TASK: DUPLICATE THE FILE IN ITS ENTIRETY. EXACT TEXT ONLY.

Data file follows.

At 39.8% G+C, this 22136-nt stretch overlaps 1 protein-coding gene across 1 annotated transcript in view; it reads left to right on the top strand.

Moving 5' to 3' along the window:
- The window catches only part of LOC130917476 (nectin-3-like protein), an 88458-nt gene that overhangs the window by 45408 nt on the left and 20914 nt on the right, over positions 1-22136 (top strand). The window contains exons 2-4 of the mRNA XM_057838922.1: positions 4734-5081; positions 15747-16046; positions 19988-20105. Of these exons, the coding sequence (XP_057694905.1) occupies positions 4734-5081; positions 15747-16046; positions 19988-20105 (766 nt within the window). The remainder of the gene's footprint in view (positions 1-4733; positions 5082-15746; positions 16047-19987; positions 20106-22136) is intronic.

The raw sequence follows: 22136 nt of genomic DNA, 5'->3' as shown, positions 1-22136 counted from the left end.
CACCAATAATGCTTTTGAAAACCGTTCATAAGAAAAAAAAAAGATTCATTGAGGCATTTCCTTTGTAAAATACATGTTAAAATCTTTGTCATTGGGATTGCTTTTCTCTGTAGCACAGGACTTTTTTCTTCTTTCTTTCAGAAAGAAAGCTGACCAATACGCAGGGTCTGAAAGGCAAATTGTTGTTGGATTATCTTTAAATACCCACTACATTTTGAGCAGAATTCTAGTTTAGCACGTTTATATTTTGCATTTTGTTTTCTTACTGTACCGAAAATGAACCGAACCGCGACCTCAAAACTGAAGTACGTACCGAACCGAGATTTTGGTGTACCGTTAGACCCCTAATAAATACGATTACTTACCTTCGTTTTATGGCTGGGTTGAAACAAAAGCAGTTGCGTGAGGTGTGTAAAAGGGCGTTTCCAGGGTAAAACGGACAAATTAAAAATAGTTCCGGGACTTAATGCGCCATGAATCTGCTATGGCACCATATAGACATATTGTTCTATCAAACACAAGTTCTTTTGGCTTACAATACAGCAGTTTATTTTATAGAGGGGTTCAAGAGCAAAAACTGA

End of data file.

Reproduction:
At 39.8% G+C, this 22136-nt stretch overlaps 1 protein-coding gene across 1 annotated transcript in view; it reads left to right on the top strand.

Moving 5' to 3' along the window:
- The window catches only part of LOC130917476 (nectin-3-like protein), an 88458-nt gene that overhangs the window by 45408 nt on the left and 20914 nt on the right, over positions 1-22136 (top strand). The window contains exons 2-4 of the mRNA XM_057838922.1: positions 4734-5081; positions 15747-16046; positions 19988-20105. Of these exons, the coding sequence (XP_057694905.1) occupies positions 4734-5081; positions 15747-16046; positions 19988-20105 (766 nt within the window). The remainder of the gene's footprint in view (positions 1-4733; positions 5082-15746; positions 16047-19987; positions 20106-22136) is intronic.

The raw sequence follows: 22136 nt of genomic DNA, 5'->3' as shown, positions 1-22136 counted from the left end.
CACCAATAATGCTTTTGAAAACCGTTCATAAGAAAAAAAAAAGATTCATTGAGGCATTTCCTTTGTAAAATACATGTTAAAATCTTTGTCATTGGGATTGCTTTTCTCTGTAGCACAGGACTTTTTTCTTCTTTCTTTCAGAAAGAAAGCTGACCAATACGCAGGGTCTGAAAGGCAAATTGTTGTTGGATTATCTTTAAATACCCACTACATTTTGAGCAGAATTCTAGTTTAGCACGTTTATATTTTGCATTTTGTTTTCTTACTGTACCGAAAATGAACCGAACCGCGACCTCAAAACTGAAGTACGTACCGAACCGAGATTTTGGTGTACCGTTAGACCCCTAATAAATACGATTACTTACCTTCGTTTTATGGCTGGGTTGAAACAAAAGCAGTTGCGTGAGGTGTGTAAAAGGGCGTTTCCAGGGTAAAACGGACAAATTAAAAATAGTTCCGGGACTTAATGCGCCATGAATCTGCTATGGCACCATATAGACATATTGTTCTATCAAACACAAGTTCTTTTGGCTTACAATACAGCAGTTTATTTTATAGAGGGGTTCAAGAGCAAAAACTGA